10 Citrus every bartender should know
Words by Theodora Sutcliffe
Citrus is the secret sauce in so many different cocktails. Yet, even at a time when syrups, bitters, shrubs and cordials are home-cooked with culinary attention to detail, and sugar syrup undergoes the most intense scrutiny, many bartenders still use just the same old, tried and tested fruit.
The key to understanding citrus is that magic balance of sugar and acidity (pH). It's a balance that will change for every citrus as the fruit ripens, as will the quantities of juice yielded. Yet the aromatics are also important: in ancient China, citrus were used as perfume, and the snapped or flamed zest is one of the most enduring cocktail garnishes.
Whether you're looking for a new garnish for a gin and tonic or a more interesting sour element in a new cocktail, here are ten citrus worth getting to know. (If English isn't your native language, you can find a citrus name translator here.)
Persian Lime (Tahiti Lime, Bearss Lime)
This is the lime Europeans, Americans and Australians are most familiar with: a rich forest green fruit, large, juicy and short on seeds. The thick skin lends itself to zesting as well as the fruit lends itself to juicing. Known botanically as Citrus latifolia, it's also called the Persian lime, Tahiti lime and Bearss lime, but most just know it as plain old lime.
Key Lime (Limón sutil, Mexican lime)
This small, thin-skinned green fruit is seedy and harder to juice than the more malleable standard lime. It's also, perhaps unsurprisingly, the original style of lime, know botanically as Citrus aurantifolia. Less acid than the mainstream lime, it's the traditional souring element in a Pisco Sour under its Peruvian name of limón sutil. Many think it has a brighter flavour than the conventional lime, but whether that makes up for the additional juicing and lack of zest remains an open question.
Makrut Lime (Kaffir Lime)
Still often known as the Kaffir lime, a term that's racially and/or religiously offensive in many languages, this aromatic fruit is mainly used for its perfumed leaves and skin: it's a signature ingredient in Thai cooking, and a great way to add a Thai edge to a drink. Botanically, it's known as Citrus hystrix, and it's easy to spot by its knobbly skin. Smaller than conventional limes, the juice is acidic, bitter and very sour.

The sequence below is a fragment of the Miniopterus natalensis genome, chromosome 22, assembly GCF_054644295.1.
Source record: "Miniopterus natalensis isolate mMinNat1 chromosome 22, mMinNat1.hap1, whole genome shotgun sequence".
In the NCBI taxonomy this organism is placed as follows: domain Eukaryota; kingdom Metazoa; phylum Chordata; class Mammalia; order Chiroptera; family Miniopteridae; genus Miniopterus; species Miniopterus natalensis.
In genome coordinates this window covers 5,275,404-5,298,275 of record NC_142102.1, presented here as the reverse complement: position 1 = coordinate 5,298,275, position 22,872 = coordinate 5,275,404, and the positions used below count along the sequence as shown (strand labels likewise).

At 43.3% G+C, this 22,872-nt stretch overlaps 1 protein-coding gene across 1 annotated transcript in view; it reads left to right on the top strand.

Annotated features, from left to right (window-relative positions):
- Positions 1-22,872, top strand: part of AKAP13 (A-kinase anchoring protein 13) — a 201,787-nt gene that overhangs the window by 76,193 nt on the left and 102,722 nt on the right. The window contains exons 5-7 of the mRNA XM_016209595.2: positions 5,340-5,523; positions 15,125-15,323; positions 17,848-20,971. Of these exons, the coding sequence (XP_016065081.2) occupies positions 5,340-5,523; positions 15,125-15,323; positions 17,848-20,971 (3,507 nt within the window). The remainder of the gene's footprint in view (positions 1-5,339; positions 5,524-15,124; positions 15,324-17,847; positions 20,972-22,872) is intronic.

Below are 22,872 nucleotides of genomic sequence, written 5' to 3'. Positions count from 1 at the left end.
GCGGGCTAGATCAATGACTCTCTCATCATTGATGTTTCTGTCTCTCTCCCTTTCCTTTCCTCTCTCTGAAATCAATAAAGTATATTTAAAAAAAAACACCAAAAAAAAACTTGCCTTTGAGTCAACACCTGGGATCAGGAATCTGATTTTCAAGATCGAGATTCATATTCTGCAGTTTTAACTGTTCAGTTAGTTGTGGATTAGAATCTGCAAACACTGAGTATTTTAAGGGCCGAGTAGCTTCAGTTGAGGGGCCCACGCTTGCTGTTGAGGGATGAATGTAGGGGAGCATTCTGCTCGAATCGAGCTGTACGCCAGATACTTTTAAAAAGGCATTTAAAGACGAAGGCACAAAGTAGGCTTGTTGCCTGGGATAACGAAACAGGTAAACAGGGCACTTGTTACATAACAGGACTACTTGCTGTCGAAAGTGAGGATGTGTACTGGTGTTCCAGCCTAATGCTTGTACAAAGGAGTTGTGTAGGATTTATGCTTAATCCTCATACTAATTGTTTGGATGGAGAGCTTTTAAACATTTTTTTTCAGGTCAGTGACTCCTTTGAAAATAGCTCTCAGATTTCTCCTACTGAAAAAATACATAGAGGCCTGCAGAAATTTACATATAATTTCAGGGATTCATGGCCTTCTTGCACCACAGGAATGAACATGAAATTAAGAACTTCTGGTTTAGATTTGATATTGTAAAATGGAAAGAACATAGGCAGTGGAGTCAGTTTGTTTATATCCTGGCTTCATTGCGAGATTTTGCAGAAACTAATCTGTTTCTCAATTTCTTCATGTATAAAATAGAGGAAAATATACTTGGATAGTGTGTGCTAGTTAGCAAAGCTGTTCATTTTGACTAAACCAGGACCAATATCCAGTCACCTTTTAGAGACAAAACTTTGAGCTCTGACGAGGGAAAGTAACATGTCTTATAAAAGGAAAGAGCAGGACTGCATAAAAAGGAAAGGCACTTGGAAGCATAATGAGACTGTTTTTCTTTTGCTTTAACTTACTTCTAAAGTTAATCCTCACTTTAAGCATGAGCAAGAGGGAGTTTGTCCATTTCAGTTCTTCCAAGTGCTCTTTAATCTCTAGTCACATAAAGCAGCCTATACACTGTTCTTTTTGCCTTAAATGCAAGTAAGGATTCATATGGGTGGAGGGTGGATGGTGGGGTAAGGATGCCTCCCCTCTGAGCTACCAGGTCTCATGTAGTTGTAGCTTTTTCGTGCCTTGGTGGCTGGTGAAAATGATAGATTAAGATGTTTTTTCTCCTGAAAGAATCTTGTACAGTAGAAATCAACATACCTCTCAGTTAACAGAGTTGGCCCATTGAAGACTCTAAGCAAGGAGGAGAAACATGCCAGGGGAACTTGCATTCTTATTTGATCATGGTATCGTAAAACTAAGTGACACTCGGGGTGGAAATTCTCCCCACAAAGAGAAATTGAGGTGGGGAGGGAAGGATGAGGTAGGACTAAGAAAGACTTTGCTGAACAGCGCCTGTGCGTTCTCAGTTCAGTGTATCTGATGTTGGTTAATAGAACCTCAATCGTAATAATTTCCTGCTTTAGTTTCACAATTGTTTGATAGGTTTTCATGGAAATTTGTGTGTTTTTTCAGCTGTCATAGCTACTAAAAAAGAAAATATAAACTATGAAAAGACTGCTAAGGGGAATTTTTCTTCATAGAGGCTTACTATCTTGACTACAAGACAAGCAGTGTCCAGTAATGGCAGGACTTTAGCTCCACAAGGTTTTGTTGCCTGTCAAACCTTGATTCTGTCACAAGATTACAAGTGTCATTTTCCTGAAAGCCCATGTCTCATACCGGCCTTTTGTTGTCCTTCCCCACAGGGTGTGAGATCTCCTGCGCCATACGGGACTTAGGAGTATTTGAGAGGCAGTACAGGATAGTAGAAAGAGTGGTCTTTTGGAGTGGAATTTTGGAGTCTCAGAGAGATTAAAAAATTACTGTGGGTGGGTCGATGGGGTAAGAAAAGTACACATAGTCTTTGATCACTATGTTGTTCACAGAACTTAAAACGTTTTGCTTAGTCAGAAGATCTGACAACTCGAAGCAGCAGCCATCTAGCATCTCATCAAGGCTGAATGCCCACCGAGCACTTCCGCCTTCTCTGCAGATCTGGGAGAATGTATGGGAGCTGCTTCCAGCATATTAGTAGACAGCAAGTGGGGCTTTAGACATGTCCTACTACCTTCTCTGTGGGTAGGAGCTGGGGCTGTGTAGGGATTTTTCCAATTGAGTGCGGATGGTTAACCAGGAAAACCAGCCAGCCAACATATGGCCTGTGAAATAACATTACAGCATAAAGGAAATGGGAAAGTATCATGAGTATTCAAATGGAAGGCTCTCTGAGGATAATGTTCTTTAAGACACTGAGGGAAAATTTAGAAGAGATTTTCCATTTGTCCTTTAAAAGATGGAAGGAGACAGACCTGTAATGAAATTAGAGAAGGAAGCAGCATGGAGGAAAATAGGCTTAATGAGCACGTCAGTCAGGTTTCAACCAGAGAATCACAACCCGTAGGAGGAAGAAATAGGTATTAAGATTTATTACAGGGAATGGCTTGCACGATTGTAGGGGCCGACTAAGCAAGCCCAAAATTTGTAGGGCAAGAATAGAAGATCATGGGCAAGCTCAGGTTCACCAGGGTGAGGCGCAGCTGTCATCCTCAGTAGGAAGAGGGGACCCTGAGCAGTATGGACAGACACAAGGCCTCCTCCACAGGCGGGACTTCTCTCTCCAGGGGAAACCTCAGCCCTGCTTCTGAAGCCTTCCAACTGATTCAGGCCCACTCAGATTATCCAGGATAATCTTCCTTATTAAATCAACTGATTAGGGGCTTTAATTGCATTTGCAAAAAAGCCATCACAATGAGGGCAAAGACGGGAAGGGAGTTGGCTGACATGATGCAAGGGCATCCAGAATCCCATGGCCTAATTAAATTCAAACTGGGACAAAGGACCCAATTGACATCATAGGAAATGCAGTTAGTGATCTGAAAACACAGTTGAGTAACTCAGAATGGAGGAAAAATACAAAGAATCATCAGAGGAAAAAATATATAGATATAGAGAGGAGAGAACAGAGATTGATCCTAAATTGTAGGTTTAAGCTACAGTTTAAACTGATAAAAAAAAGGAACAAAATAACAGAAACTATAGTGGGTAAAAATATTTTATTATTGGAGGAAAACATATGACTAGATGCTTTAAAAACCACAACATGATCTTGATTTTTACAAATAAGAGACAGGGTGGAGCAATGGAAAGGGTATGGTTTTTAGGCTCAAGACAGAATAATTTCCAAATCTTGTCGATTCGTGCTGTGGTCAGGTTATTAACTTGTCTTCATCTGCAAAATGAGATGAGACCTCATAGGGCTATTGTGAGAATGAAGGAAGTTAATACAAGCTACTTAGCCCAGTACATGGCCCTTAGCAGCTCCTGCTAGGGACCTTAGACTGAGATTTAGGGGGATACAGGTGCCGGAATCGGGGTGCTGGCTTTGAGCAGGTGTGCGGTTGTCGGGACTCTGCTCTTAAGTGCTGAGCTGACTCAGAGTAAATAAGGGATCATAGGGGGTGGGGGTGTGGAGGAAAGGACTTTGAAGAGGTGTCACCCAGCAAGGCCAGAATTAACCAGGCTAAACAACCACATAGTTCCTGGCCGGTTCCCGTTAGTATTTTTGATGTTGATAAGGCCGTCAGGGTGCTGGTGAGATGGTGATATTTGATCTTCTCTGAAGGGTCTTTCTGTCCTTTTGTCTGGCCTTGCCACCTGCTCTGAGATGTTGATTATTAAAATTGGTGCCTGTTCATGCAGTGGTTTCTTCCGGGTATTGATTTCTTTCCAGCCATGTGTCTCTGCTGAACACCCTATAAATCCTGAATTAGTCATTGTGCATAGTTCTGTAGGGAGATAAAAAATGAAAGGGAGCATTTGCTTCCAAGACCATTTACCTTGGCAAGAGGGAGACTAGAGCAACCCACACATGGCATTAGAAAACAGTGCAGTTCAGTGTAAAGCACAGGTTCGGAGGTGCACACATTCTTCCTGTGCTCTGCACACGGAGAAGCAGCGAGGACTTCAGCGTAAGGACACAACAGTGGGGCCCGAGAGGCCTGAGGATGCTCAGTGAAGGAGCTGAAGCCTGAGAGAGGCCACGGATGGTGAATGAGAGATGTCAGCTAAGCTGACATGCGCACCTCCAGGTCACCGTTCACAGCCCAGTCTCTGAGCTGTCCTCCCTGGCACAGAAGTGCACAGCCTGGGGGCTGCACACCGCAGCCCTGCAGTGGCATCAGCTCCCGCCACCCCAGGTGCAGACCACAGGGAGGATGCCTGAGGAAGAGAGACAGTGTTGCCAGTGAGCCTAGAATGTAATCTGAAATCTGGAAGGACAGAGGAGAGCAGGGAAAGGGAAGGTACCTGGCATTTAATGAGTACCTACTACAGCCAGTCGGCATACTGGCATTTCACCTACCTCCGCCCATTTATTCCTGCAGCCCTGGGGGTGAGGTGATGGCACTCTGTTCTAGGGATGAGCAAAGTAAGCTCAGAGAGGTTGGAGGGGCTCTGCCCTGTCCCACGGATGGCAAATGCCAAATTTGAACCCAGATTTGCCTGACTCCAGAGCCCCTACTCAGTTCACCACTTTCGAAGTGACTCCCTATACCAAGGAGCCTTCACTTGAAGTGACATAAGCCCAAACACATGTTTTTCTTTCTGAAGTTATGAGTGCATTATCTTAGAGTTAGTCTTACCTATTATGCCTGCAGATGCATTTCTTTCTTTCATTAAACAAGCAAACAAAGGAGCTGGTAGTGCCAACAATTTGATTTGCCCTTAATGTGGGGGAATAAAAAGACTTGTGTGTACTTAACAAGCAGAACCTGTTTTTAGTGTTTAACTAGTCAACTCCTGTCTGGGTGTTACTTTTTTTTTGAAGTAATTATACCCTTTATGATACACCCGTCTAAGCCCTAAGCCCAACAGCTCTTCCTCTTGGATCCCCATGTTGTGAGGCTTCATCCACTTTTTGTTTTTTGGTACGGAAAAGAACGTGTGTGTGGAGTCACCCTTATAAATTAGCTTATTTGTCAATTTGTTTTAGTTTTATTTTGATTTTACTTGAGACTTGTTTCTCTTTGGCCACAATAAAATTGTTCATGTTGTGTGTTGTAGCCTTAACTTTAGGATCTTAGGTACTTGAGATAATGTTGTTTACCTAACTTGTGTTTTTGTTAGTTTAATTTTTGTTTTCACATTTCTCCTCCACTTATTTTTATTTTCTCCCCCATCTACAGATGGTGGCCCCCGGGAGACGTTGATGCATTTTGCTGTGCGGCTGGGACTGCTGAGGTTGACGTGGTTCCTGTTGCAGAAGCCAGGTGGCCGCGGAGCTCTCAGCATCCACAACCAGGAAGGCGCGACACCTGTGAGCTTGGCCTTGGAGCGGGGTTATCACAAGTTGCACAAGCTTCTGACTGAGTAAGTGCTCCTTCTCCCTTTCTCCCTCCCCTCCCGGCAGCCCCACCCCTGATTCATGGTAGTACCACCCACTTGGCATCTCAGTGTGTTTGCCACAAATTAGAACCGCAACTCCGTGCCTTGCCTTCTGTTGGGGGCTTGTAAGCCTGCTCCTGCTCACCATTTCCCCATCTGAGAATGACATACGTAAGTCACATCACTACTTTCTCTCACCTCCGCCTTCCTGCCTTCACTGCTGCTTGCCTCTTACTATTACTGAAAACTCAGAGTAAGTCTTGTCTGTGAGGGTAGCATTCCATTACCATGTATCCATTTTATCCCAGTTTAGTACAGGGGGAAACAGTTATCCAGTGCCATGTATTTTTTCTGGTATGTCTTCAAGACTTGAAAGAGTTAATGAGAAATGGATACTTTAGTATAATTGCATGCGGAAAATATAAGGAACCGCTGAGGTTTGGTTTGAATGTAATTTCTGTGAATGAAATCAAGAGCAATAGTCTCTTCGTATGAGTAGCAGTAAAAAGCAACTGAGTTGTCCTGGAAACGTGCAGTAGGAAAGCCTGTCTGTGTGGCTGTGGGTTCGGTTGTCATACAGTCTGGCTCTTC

One of six main families of orange commonly cultivated, the navel orange is so called for the "baby fruit" embedded in the top of each one. Large, sweet, easy to juice, but with a good, fresh acidity, these revolutionised the US citrus industry when they arrived in the US in 1870: growing during the California winter made them available year-round. You can assume this is the base ingredient in vintage cocktails originally made with fresh orange juice.
Another of the six main orange families, the blood orange likely originated in Sicily during the 1600s. Anthocyanins, the pigments that give them their distinctive reddish hue, thrive on cold winter nights and mild days. It's used as a common variation on the classic Blood and Sand cocktail, although its berry-like scent and sweet flavour mean recipes generally require considerable adjustment.
Kalamansi (Calamansi, Calamondin)
The signature citrus of the Philippines, this tiny, sour fruit has a botanically confused past, and a clean, very intense acidity that works well as an alternative to lemon when used under-ripe, or green. It's a textbook souring agent, if fiddly to juice.
The largest of the citrus fruit, with a very thick, loose skin, the pomelo is the ancestor of the grapefruit, and known botanically as Citrus grandis. It has a milder flavour profile than the grapefruit, while the segments break easily into vesicules (the juice-filled bubbles that make up the pulp) for fancy garnishes.
Not really a lemon at all, the thin-skinned, yellow Citrus x meyeri is a cross between mandarin, pomelo and citron. It used to be an ornamental fruit yet rose to popularity in the US when chefs discovered its sweet, aromatic lemon flavour—like a lemon, but with less acid burn. It's worth exploring in drinks where lemon flavour matters, although you'll need to adjust the sugar balance, while the peel is thin enough for slices to be eaten whole.
Long a distinguishing flavouring element in Japanese cooking, the yuzu (Citrus junos) is also used for tea in Korea. The round yellow fruit has been having a little bit of a moment in the US thanks to its bright acidity, amiable bitterness, hint of sweetness and potent aromatics. Use it to add an East Asian note to cocktails, or just because you like it.
The grapefruit (Citrus x paradisi), a cross between a pomelo and an orange, seems to have originated in Barbados around the 1700s, but the pink variety only appeared about a century ago. Less sour than the white variety, less sweet than the ruby red varieties, it imparts a dusky pink hue to cocktails, combined with the complex aromatics of grapefruit.